James Dewar (September 20, 1842 - March 27, 1923) was a Scottish chemist and physicist.
He was the youngest of six boys, and he lost his parents at the age of 15. He was born in Kincardine-on-Forth and was educated at Dollar Academy and the University of Edinburgh, where he graduated. Later he became professor at the University of Cambridge 1875 and was a member of the Royal Institution 1877. He developed a chemical formula for benzene and performed extensive work in spectroscopy for more than 25 years. In 1891 he discovered a process to produce liquid oxygen in industrial quantities. He developed an insulating bottle, Dewar flask, still named after him, to study low temperature gas phenomena. He also used this bottle to transport liquid gases like hydrogen 1898. In 1905 he observed that cold charcoal could produce a vacuum. This technique was quite useful for experiments in atomic physics. He is credited as the inventor of the vacuum flask.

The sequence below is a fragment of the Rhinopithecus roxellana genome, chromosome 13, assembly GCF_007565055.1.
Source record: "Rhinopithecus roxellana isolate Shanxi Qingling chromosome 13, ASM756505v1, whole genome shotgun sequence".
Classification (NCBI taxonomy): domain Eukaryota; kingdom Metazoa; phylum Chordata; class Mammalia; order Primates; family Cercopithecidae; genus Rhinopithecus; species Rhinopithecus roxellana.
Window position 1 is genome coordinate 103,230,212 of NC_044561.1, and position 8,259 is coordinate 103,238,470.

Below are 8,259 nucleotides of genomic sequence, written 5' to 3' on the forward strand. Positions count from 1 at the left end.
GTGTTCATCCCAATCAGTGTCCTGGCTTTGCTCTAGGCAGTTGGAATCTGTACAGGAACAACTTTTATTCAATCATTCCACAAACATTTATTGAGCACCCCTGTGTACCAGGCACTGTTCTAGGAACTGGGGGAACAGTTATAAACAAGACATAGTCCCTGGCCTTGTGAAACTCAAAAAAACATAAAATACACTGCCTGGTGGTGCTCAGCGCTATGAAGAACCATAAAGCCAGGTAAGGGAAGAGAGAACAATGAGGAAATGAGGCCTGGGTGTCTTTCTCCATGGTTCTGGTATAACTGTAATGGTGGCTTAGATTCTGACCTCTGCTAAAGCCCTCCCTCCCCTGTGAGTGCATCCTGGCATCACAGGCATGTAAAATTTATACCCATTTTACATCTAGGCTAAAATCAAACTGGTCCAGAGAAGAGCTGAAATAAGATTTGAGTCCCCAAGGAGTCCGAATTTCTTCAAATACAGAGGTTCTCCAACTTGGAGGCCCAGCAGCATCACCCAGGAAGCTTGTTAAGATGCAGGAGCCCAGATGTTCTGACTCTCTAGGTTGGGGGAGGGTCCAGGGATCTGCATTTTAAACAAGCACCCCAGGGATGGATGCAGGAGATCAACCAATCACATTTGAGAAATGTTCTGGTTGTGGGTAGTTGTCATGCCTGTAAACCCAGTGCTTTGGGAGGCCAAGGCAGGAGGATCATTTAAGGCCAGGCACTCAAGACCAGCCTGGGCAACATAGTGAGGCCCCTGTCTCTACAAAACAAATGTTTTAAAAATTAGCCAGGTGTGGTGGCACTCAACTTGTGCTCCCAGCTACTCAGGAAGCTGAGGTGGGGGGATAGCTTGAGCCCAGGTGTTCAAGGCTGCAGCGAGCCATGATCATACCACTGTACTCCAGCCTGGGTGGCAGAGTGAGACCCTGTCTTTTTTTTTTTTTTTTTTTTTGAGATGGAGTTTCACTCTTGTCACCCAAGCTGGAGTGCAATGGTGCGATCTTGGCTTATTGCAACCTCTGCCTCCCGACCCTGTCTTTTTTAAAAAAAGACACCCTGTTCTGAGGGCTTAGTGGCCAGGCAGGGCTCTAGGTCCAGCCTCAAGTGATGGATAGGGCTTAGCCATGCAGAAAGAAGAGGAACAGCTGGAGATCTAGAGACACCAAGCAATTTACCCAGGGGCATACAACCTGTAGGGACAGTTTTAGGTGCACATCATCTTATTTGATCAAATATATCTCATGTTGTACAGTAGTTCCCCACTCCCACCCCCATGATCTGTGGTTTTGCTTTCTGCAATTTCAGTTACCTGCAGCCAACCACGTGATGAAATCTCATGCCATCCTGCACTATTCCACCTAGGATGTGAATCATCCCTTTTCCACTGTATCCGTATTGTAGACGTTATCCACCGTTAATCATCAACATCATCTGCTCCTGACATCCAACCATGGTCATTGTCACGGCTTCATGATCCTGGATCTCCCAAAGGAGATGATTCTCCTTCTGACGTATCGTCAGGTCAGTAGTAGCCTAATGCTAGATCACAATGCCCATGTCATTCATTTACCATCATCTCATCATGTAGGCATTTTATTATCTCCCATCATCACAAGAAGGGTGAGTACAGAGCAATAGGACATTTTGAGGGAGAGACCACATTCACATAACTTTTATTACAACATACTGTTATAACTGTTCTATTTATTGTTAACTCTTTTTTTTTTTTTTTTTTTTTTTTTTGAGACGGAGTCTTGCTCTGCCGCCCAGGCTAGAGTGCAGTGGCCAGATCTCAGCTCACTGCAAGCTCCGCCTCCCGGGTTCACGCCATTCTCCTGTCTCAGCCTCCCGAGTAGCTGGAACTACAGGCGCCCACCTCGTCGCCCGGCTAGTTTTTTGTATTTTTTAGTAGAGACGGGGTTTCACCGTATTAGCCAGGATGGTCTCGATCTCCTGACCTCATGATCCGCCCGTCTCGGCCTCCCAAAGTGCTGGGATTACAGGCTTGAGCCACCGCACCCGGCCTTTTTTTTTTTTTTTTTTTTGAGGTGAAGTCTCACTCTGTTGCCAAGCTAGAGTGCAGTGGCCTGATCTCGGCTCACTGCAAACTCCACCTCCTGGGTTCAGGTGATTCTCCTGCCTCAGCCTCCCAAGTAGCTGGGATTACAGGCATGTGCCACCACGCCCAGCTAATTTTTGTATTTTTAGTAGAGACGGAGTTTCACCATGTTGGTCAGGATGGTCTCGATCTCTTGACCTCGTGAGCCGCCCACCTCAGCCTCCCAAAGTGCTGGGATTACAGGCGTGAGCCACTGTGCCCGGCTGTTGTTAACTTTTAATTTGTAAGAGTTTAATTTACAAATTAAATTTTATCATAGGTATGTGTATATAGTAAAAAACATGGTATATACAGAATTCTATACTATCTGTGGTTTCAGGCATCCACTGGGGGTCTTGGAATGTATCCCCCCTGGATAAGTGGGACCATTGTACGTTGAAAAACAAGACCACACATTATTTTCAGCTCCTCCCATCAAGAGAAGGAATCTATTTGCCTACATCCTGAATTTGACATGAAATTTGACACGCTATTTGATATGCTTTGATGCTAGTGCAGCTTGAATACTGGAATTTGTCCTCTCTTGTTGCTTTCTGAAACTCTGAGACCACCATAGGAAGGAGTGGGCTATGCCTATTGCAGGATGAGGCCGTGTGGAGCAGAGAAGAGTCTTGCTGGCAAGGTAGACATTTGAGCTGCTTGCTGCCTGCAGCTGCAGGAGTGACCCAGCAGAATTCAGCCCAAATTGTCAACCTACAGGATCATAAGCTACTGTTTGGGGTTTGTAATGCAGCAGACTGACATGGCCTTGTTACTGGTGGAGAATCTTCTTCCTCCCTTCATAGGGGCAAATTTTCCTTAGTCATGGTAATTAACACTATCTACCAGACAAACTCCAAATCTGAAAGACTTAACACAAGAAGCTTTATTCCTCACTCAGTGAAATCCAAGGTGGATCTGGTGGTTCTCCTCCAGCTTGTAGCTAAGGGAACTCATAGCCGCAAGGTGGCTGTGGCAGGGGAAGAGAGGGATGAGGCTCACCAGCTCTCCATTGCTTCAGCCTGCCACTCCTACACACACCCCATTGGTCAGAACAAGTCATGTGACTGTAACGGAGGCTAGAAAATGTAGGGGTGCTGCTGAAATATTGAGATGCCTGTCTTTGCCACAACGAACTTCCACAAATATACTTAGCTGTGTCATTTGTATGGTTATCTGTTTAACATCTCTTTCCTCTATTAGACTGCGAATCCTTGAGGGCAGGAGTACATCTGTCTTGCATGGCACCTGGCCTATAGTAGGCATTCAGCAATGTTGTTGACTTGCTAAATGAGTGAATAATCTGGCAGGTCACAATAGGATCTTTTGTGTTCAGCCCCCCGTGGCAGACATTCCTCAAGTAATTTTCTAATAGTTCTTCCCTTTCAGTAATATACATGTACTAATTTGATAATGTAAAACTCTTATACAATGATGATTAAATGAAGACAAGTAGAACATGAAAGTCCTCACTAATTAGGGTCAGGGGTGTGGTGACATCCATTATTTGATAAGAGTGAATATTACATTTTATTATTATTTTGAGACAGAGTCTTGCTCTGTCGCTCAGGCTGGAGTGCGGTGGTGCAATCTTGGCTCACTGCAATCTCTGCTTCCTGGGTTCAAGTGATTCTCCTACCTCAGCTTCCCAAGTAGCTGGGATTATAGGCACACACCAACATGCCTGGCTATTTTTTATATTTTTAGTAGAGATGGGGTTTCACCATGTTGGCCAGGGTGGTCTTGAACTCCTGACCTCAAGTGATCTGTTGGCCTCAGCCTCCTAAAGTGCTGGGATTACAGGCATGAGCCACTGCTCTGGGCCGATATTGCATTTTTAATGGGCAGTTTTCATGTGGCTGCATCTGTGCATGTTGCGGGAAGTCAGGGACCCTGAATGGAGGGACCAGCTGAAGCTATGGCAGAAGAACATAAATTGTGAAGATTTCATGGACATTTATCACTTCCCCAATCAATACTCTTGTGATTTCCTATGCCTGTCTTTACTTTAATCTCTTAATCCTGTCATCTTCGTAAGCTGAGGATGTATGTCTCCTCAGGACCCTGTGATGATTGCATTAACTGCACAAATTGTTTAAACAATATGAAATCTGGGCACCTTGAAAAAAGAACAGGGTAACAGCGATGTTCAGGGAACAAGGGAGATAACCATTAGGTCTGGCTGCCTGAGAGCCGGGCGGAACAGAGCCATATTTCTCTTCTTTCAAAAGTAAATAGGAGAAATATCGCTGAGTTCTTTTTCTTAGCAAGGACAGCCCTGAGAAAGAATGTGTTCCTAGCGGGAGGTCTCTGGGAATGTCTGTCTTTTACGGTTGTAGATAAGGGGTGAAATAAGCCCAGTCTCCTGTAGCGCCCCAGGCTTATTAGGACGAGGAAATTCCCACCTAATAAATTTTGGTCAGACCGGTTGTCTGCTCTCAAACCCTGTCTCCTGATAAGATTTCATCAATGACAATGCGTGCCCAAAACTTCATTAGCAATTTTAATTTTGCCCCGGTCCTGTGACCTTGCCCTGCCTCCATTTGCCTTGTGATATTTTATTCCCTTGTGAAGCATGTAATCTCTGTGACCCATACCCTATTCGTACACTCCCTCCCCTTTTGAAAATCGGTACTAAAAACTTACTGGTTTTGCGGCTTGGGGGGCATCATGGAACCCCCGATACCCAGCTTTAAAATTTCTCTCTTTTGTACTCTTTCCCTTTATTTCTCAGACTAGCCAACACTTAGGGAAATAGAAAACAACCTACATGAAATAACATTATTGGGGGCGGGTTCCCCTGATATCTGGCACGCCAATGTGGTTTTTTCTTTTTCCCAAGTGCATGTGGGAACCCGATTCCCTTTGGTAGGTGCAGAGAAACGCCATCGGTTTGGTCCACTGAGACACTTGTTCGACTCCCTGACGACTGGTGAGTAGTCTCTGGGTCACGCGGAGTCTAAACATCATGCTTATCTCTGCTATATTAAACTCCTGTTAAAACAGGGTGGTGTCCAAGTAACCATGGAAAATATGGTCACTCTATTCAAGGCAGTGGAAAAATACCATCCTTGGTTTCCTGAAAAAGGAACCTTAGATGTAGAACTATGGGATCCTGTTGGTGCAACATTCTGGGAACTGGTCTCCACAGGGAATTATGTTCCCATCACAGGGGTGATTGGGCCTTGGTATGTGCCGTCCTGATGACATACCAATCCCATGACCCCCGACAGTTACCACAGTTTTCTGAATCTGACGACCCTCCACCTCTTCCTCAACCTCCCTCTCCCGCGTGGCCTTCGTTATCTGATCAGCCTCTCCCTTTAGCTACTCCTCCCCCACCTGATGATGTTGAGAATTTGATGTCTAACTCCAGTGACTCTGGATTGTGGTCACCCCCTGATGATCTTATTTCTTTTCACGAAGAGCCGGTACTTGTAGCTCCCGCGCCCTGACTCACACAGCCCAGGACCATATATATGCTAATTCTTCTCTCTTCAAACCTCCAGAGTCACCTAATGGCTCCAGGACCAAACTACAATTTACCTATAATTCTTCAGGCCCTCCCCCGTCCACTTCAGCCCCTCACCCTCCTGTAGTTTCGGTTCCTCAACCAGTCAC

Along with Sir Frederick Augustus Abel, developed the smokeless explosive whose common name is cordite.
He died in London.